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Action taken in city to help seniors and children
Three years ago, a woman in Hong Kong surnamed Lo was malnourished and could not afford to buy food.
She lives alone in a 5-square-meter closet, known as a subdivided flat, in Sham Shui Po, one of the oldest and poorest neighborhoods in the special administrative region.
Before Lo, 77, learned about Food Angel-a meals program-three years ago, she was as thin as a rake. When she could, she tried to supplement her starvation diet by lining up for free food packs handed out by a few NGOs and some restaurants. At other times she cooked simple meals such as salted fish and vegetables for herself in her tiny apartment.
Today, Lo receives two free, nutritious meals every day at Food Angel"s community center in Sham Shui Po. On the day she was interviewed, braised pig trotters were on the lunch menu.
A contented Lo said, "I have gained weight since I began having the meals here."
The meals have also helped ease her financial burden. The HK$3,500($446) monthly Comprehensive Social Security Assistance payment she receives from the Hong Kong government does not go very far. More than half-HK$1,900-goes for rent and utility bills, and the rest is spent on basic essentials, including medications and transportation.
Lo"s eyesight is poor, as she has cataracts. With two free meals a day, she is able to save a small amount of money to see a doctor. Occasionally she can afford to buy clothes.
Founded in 2011, Food Angel, a program run by the Bo Charity Foundation, turns edible surplus food from supermarkets, restaurants and hotel kitchens into meals. The meals, which are balanced for nutritional value, go to grassroots elderly people and other low-income households in the city Monday through Friday.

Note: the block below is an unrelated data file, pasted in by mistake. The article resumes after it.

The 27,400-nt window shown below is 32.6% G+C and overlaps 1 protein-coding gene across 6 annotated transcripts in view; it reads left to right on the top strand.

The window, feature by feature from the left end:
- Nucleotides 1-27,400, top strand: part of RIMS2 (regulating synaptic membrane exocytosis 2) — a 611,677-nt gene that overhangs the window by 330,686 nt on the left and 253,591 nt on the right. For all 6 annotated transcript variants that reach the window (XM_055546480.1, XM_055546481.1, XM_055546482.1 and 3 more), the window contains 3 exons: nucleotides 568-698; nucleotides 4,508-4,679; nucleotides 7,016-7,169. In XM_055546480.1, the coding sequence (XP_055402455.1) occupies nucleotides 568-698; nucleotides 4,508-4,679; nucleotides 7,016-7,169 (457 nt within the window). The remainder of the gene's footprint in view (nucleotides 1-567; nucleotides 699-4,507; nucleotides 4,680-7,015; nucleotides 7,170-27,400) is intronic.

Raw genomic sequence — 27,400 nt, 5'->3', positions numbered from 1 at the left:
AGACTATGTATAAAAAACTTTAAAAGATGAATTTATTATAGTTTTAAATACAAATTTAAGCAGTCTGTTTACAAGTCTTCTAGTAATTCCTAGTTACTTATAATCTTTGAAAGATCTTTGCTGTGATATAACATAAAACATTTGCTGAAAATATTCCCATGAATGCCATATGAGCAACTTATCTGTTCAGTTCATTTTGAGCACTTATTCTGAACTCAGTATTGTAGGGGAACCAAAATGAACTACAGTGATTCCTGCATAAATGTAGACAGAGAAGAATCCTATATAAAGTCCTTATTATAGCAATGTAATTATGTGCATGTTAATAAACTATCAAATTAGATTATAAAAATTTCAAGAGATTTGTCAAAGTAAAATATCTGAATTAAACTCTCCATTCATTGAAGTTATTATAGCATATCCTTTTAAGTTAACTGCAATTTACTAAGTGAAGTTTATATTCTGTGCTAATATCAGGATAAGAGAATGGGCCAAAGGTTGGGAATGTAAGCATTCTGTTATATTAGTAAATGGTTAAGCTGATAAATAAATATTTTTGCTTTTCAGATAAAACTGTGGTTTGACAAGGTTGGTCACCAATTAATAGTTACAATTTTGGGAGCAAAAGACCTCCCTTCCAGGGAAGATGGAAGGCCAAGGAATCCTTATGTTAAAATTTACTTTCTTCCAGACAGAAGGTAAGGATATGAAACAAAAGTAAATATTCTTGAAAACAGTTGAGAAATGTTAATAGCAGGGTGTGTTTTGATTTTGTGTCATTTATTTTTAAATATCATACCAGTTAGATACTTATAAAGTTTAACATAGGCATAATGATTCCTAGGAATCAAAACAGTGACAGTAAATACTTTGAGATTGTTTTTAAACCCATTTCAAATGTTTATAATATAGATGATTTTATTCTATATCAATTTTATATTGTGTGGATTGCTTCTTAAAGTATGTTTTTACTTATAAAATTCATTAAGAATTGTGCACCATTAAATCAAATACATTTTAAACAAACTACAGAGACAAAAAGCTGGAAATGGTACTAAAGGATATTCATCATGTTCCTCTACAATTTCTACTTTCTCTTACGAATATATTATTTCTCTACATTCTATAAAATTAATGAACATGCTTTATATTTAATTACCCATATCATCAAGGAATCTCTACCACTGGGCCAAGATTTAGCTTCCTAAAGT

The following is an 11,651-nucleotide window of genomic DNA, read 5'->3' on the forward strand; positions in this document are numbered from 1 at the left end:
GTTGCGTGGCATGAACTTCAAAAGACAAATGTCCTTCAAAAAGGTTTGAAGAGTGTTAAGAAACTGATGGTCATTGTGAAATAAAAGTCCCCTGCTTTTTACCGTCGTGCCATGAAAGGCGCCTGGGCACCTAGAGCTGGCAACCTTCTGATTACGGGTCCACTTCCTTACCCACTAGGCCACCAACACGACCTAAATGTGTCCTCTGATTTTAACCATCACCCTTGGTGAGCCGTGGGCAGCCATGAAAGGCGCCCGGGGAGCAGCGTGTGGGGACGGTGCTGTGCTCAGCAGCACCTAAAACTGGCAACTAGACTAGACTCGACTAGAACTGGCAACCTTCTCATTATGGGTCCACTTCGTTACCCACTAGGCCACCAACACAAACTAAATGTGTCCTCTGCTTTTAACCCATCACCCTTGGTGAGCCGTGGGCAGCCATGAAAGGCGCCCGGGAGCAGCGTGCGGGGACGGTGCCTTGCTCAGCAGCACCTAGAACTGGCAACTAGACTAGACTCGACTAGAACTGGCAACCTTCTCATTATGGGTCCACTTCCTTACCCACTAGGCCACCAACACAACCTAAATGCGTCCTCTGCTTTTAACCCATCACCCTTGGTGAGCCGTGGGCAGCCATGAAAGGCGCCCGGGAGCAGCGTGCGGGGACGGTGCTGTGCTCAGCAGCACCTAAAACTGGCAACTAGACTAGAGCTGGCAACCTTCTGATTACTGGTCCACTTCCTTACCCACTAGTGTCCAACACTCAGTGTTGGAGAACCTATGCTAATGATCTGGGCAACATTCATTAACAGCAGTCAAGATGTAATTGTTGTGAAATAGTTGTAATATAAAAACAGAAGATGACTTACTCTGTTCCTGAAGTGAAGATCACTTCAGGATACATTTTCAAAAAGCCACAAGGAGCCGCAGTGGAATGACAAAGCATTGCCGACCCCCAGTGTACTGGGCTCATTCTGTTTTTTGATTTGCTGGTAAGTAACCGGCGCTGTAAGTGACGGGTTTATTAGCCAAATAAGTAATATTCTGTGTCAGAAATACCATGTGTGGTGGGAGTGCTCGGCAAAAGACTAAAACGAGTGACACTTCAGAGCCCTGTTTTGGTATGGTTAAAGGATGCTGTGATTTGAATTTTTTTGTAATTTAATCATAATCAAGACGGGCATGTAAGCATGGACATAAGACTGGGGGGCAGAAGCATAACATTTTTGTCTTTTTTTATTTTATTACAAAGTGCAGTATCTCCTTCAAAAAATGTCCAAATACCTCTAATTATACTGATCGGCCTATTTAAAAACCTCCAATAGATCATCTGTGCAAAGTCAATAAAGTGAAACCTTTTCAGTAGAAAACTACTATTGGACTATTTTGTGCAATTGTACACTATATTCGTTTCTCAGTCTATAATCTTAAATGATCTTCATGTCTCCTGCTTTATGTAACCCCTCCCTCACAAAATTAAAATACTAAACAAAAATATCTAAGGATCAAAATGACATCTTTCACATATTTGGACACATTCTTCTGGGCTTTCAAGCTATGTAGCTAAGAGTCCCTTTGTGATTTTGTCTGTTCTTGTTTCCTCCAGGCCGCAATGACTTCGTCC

In the past seven years, Food Angel has prepared more than 6 million hot meals and food packages for people in need.
Julian Chow Chung-man, Food Angel"s senior manager (community partner engagement) said the group "rescues" about 4,000 kilograms of surplus food a day.
"Most of it is packed into recoverable boxes and delivered to social welfare organizations, homes for the aged and schools, while a small number of elderly people have their meals at our community center," he said.
Daily life in Hong Kong produces mountains of edible surplus food, most of which is dumped into landfills as waste. As an alternative, Food Angel collects and recycles food which would otherwise be destined for these dumps.
Most of it comprises fresh vegetables and raw meat, and is donated by some 300 supermarkets, wet markets, restaurants and hotels.
After the food is taken to the Food Angel base in Lai Chi Kok, staff members and volunteers trim yellowing leaves off vegetables, then wash and chop the food before it is taken in trucks to two kitchens, where it is transformed into hot meals.